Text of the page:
In our 1999 submission, COPA wanted not only to ensure that the promotion responsibility remained, we wanted additional wording to help clarify that the Minister’s promotion responsibility should include all sectors of aviation. COPA is again urging the additional wording.

Air Policy and other efforts by the Minister and his Staff far too often only address the health of the air carrier sector. The health of the air carrier sector is dependent upon the health of the entire spectrum of aviation. Most aspiring airline pilots build their time by training students, the majority of which become pilots for non-commercial reasons.

In addition, these non-commercial pilots fly and/or own the majority of aircraft on which apprentice mechanics build their experience and qualifications so they can eventually work on air carrier aircraft.

A healthy spectrum of aviation also includes smaller airports where pilots train, safely away from the air carrier operations. Most of these airports rely on non-commercial aviation to keep them viable.

COPA urged the Committee to accept all comments regarding the Minister’s responsibilities and strike down the amendment that would remove promotion.

In the latest request for suggested changes to the Aeronautics Act, COPA has three areas that we would like Transport Canada to address. The current wording is shown in Italics and revised suggested wording is shown in bold.


"hire or reward" means any payment, consideration, gratuity or benefit, directly or indirectly charged, demanded, received or collected by any person for the use of an aircraft;

This interpretation is too broad as it pertains to owners of private aircraft. Although there is a CAR addressing the reimbursement of expenses to a pilot associated with operating an aircraft, including passengers paying their share of fuel and oil for a trip incidental to a pilot’s travel and provision for employers reimbursing pilots for their travel costs, the CARs are silent in regard to owners lending their aircraft to others for their personal use. An owner of a private aircraft should be able accept a reasonable contribution toward the operating costs of the aircraft from someone who borrows it as long as the contribution does not exceed the actual operating costs, including consumables and a proportionate contribution to other costs such as engine overhaul provision. The use of a private aircraft for personal travel should be similar to the use of a private motor vehicle.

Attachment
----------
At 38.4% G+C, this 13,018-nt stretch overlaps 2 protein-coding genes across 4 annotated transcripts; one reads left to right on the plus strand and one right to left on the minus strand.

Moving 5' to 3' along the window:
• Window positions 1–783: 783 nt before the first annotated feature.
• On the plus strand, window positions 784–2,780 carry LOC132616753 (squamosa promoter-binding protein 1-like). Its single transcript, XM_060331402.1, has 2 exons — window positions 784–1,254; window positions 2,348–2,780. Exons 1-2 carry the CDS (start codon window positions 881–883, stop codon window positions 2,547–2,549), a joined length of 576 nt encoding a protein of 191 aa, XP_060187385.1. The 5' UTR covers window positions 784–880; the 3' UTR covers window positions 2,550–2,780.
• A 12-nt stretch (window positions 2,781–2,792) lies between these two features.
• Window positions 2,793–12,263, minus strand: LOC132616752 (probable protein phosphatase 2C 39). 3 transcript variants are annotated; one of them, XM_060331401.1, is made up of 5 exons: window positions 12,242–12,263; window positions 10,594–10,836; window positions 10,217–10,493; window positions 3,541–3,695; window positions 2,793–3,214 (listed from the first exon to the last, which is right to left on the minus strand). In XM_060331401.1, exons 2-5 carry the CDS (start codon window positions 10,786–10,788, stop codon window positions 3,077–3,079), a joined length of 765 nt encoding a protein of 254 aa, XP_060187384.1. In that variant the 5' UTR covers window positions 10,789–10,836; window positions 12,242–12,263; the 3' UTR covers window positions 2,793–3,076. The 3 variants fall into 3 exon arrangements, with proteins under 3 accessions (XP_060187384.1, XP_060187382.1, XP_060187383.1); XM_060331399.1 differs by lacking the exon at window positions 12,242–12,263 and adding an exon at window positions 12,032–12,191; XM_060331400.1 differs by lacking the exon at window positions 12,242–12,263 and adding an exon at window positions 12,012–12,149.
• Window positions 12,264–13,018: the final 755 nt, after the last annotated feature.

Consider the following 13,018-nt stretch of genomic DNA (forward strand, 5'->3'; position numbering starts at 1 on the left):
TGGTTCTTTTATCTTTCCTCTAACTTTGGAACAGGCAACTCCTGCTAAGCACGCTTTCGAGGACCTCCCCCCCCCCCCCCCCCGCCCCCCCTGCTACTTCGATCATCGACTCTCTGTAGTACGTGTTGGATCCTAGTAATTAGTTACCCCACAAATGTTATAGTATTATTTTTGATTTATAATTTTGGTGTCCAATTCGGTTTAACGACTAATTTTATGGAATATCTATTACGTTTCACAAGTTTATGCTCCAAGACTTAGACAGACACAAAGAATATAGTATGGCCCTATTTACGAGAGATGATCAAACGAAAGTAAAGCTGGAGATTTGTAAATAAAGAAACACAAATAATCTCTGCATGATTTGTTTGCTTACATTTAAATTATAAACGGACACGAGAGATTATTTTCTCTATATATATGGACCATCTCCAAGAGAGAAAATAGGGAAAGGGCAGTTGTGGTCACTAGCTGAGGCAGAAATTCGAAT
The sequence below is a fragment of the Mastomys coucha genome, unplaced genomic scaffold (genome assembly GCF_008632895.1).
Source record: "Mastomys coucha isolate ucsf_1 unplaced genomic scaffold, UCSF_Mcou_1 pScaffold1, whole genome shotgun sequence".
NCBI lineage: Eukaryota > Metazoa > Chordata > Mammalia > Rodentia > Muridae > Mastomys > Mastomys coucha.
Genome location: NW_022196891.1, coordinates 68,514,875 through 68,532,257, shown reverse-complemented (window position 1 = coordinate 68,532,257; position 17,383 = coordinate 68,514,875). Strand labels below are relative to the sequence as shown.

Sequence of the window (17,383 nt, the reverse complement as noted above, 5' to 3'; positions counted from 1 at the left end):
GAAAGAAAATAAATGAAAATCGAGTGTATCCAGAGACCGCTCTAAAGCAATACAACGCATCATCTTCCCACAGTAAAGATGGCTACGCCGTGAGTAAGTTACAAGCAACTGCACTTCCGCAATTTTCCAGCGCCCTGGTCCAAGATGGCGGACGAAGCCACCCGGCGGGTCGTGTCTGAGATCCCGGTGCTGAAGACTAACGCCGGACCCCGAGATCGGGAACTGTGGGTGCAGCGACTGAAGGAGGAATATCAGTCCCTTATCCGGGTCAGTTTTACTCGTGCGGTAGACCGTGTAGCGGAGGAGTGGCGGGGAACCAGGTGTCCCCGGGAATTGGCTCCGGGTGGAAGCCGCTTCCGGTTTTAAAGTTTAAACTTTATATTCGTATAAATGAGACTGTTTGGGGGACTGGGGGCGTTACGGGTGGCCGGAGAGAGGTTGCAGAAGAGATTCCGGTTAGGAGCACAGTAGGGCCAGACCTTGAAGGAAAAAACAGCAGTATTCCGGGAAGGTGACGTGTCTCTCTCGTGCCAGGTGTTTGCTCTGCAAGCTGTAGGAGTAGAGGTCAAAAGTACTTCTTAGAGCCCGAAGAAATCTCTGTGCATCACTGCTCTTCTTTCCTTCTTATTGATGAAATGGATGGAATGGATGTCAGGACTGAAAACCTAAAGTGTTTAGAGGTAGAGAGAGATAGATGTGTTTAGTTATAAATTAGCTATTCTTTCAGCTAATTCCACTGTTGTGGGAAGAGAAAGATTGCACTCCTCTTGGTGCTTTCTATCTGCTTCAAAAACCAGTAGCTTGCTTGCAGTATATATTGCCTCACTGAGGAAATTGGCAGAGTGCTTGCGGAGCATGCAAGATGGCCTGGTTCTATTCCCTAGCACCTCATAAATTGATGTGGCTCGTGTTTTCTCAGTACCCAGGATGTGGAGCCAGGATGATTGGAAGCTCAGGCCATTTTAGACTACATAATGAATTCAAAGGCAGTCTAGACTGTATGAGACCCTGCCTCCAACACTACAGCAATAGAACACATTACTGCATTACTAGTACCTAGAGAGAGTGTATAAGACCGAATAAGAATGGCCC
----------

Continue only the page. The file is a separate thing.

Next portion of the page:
COPA recommends that either the hire and reward interpretation be refined or wording be introduced in to the Act to help clarify that lending an aircraft to others and accepting a contribution toward operating and ownership costs does not constitute "hire or reward." With this clarification in place, perhaps the CARs can be revised to include further definition of permitted cost sharing that does not constitute a commercial air service or require an operating certificate.